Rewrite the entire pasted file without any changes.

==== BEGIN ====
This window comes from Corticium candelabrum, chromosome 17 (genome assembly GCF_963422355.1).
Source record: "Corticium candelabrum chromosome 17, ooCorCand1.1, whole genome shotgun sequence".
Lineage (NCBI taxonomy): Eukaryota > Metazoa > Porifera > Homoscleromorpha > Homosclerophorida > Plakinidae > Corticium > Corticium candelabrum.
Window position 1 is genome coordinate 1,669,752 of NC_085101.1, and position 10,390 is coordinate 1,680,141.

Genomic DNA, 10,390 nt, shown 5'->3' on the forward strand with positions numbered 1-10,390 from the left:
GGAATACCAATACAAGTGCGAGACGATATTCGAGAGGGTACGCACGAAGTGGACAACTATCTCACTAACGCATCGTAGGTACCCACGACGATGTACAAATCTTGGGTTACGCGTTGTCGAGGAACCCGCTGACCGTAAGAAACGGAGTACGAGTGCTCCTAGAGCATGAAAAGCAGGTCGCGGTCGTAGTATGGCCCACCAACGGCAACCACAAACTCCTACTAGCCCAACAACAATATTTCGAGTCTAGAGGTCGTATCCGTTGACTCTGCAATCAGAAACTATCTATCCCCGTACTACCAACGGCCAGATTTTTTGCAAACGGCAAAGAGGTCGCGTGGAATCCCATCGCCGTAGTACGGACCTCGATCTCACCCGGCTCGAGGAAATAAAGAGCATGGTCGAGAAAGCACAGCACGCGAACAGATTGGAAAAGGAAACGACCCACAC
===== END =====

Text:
This window comes from Corticium candelabrum, chromosome 17 (genome assembly GCF_963422355.1).
Source record: "Corticium candelabrum chromosome 17, ooCorCand1.1, whole genome shotgun sequence".
Lineage (NCBI taxonomy): Eukaryota > Metazoa > Porifera > Homoscleromorpha > Homosclerophorida > Plakinidae > Corticium > Corticium candelabrum.
Window position 1 is genome coordinate 1,669,752 of NC_085101.1, and position 10,390 is coordinate 1,680,141.

Genomic DNA, 10,390 nt, shown 5'->3' on the forward strand with positions numbered 1-10,390 from the left:
GGAATACCAATACAAGTGCGAGACGATATTCGAGAGGGTACGCACGAAGTGGACAACTATCTCACTAACGCATCGTAGGTACCCACGACGATGTACAAATCTTGGGTTACGCGTTGTCGAGGAACCCGCTGACCGTAAGAAACGGAGTACGAGTGCTCCTAGAGCATGAAAAGCAGGTCGCGGTCGTAGTATGGCCCACCAACGGCAACCACAAACTCCTACTAGCCCAACAACAATATTTCGAGTCTAGAGGTCGTATCCGTTGACTCTGCAATCAGAAACTATCTATCCCCGTACTACCAACGGCCAGATTTTTTGCAAACGGCAAAGAGGTCGCGTGGAATCCCATCGCCGTAGTACGGACCTCGATCTCACCCGGCTCGAGGAAATAAAGAGCATGGTCGAGAAAGCACAGCACGCGAACAGATTGGAAAAGGAAACGACCCACAC